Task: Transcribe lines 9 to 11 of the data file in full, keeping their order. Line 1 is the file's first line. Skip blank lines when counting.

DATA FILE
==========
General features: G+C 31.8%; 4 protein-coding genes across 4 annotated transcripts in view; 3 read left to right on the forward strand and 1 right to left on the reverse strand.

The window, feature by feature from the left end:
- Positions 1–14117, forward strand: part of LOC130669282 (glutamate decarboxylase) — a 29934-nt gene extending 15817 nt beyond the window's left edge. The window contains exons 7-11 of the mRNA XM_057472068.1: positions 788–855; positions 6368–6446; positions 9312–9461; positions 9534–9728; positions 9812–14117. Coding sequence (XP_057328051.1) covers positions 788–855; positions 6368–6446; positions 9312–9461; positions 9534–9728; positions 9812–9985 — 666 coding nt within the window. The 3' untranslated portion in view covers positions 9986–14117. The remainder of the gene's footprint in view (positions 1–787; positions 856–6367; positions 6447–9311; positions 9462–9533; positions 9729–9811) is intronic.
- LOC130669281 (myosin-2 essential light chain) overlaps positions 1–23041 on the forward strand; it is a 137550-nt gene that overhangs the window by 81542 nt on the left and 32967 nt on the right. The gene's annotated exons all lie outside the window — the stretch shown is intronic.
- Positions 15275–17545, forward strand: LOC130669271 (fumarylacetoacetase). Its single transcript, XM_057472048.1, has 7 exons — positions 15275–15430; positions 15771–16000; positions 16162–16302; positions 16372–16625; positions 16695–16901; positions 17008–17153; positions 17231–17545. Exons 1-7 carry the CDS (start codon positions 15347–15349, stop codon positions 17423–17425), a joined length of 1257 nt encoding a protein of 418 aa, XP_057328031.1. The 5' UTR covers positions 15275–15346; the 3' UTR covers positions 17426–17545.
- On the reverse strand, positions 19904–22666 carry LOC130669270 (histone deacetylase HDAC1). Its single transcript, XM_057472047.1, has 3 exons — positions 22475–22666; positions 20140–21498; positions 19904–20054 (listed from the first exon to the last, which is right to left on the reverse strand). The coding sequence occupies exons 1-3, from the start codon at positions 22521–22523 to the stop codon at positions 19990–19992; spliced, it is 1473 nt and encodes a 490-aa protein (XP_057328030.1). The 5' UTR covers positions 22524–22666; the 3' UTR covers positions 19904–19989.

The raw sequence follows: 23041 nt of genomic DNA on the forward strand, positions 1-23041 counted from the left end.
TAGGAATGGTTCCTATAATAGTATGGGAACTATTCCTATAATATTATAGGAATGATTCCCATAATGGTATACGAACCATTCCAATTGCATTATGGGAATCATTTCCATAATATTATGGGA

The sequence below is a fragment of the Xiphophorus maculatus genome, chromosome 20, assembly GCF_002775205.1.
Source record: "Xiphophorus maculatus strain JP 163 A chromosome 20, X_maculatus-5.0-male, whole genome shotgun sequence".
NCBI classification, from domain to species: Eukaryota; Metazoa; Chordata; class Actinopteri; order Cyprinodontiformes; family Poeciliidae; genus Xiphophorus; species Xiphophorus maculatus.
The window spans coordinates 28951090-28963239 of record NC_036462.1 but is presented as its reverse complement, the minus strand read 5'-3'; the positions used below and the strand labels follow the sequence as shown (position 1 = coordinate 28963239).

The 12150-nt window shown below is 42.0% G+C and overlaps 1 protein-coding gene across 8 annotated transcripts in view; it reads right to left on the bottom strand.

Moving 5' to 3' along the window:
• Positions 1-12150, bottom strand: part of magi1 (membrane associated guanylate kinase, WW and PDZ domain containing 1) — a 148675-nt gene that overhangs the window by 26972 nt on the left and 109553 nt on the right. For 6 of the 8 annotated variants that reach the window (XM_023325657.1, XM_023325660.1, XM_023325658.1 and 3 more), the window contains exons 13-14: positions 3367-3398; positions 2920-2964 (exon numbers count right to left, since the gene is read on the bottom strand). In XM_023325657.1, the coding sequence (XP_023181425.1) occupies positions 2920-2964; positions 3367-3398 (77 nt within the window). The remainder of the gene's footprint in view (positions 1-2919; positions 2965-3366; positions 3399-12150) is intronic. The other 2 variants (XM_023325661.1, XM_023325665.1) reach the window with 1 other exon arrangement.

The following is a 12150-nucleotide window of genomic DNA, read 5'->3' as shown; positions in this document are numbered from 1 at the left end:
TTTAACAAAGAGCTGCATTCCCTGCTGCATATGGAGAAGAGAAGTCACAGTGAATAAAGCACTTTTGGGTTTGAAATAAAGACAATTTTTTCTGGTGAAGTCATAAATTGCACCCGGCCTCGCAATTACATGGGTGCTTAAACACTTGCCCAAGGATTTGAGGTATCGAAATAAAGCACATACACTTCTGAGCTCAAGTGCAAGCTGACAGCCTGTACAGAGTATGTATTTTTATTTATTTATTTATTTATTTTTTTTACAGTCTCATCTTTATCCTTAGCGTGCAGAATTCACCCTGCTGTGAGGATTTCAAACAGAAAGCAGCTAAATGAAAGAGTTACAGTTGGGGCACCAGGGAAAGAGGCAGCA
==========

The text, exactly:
The sequence below is a fragment of the Xiphophorus maculatus genome, chromosome 20, assembly GCF_002775205.1.
Source record: "Xiphophorus maculatus strain JP 163 A chromosome 20, X_maculatus-5.0-male, whole genome shotgun sequence".
NCBI classification, from domain to species: Eukaryota; Metazoa; Chordata; class Actinopteri; order Cyprinodontiformes; family Poeciliidae; genus Xiphophorus; species Xiphophorus maculatus.